Foundation Social Workplace Saba (FSWS) hosts an intern of Wageningen University agriculture researching the potential to develop mushroom farming on Saba, writes The Daily Herald. Agriculture student Giuseppe “Peppe” Alessandrello is finishing his master’s studies at Wageningen University in the Netherlands, holding a bachelor’s degree in plant sciences from University of Catania, Italy. He comes from a Sicilian family of agro-business entrepreneurs and brings with him business insights from the much larger Mediterranean island, in addition to his specific knowledge on mushroom farming.
Peppe’s internship in Saba is the fruit of an agriculture resuscitation initiative developed by resident former FSWS board member and advisor René Caderius van Veen. His SABAGRO project sought needed research on approaches that would promote greater self-reliance on local produce and a reduction in perishable food imports. This was based on the understanding that reanimation of cooperation among local farmers needed to be complemented with agricultural research on types of niche farming that could financially sustain viable business. Not all agro-business models would fit Saba’s unique topography, scale and limited local demand. Caderius van Veen established a partnership with Wageningen University to have agriculture students conduct research in Saba to innovate sustainable farming. The goal is to encourage crops that would not detract from the eco-tourism niche product on which the local economy depends.
FSWS was the obvious fit to host such a partnership. It operates the Organoponics Garden at The Level, which offers a sheltered working environment for agricultural-educational purposes. FSWS Director La-Toya Charles said the internship is a follow-up to the findings of an interdisciplinary team established with Wageningen students. In May, the Wageningen Academic Consultancy Training (ACT) team, together with FSWS, looked into developing a comprehensive strategy to stimulate agricultural development. The team’s preliminary results identified eight different opportunities suitable for Saba, one of which is mushroom farming.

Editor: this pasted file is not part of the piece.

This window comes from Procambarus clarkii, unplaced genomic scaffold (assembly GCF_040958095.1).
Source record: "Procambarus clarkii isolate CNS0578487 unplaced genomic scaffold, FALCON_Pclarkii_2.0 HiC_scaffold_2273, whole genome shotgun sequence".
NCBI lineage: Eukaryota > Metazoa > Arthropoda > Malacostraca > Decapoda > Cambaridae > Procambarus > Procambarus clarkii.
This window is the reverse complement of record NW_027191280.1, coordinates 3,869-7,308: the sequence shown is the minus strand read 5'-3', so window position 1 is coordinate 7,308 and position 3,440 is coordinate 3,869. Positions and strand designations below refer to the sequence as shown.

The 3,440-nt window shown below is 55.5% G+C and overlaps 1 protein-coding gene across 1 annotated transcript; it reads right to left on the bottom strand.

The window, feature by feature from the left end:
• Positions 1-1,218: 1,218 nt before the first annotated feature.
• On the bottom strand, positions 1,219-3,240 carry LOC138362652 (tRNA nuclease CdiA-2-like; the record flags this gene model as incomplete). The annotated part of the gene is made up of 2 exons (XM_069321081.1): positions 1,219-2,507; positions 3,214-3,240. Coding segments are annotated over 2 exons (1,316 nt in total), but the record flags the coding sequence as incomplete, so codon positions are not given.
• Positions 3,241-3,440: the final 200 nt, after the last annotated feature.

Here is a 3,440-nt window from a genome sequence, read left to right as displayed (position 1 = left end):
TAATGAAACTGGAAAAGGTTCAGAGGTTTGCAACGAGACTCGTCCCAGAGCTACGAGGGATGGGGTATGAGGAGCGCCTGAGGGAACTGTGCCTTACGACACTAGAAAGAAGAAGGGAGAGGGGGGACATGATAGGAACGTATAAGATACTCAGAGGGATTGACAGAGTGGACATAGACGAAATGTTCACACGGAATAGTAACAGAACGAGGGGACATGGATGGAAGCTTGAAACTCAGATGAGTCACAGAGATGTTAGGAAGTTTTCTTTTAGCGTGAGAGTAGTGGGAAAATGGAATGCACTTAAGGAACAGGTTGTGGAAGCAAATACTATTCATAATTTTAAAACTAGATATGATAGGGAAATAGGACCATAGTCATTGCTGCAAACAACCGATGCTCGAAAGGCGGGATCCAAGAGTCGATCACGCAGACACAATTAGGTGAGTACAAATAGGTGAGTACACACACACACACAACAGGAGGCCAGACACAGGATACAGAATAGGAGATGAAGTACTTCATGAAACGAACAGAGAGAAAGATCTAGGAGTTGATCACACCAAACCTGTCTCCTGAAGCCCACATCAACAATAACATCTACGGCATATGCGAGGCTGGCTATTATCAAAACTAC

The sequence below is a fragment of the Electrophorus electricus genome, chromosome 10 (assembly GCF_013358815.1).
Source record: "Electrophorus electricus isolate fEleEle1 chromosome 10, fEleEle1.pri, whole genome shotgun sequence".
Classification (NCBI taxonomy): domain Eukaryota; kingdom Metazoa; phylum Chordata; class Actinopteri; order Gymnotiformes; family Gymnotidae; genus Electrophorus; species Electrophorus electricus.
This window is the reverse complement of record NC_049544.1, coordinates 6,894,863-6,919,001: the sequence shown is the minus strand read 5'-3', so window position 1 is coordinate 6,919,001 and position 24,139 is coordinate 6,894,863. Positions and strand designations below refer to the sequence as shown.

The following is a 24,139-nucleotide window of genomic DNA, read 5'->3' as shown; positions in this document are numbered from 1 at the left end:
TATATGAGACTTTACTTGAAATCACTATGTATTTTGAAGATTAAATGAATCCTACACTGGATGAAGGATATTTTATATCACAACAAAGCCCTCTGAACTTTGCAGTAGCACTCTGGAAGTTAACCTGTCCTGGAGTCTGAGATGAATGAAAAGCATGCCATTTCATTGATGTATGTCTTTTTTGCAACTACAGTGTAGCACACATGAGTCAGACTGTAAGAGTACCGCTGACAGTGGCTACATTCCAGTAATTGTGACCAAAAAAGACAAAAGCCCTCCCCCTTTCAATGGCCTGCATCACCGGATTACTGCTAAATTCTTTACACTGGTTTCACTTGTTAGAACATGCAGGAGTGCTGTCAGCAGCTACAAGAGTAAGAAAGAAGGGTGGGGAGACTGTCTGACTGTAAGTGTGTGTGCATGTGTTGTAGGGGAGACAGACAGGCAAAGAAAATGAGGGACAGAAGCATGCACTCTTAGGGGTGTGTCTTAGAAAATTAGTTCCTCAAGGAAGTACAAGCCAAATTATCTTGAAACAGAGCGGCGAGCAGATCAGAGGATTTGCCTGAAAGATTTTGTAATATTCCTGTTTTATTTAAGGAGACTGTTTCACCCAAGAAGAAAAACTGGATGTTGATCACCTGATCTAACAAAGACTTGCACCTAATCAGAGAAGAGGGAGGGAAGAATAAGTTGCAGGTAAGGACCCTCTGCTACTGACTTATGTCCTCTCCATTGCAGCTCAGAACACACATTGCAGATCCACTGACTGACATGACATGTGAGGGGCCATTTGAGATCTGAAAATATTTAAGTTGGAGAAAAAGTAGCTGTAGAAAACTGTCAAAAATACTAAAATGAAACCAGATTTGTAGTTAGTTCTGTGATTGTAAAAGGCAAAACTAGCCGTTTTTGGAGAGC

Charles first met Alessandrello when she travelled to the Netherlands. They visited a mushroom farm on the island of Texel. Peppe said he gained great insight from the successful experience of Texel’s mushroom farmers, knowledge he hopes to share in Saba. He will try to introduce on Saba a different species of shiitake mushrooms than the one used in Texel. Alessandrello started working with a core group of interested residents explaining how a mushroom farm can be economically feasible and sustainable. He is looking at the needs of local restaurants and consumption, the availability of potential farmers and knowledge needed. He will experiment with the compatibility of various mushroom species at various altitudes and soil environments. Several volunteers have already offered to host the experiment.
One location will be the newly reopened Rainforest Ecolodge hotel and Rendez-Vous restaurant. Peppe held his first presentation Friday at Ecolodge, where Chef Michel Jansen invited and served lunch for all involved Organoponics Garden workers. After Alessandrello’s presentation, Jansen served several mushroom dishes.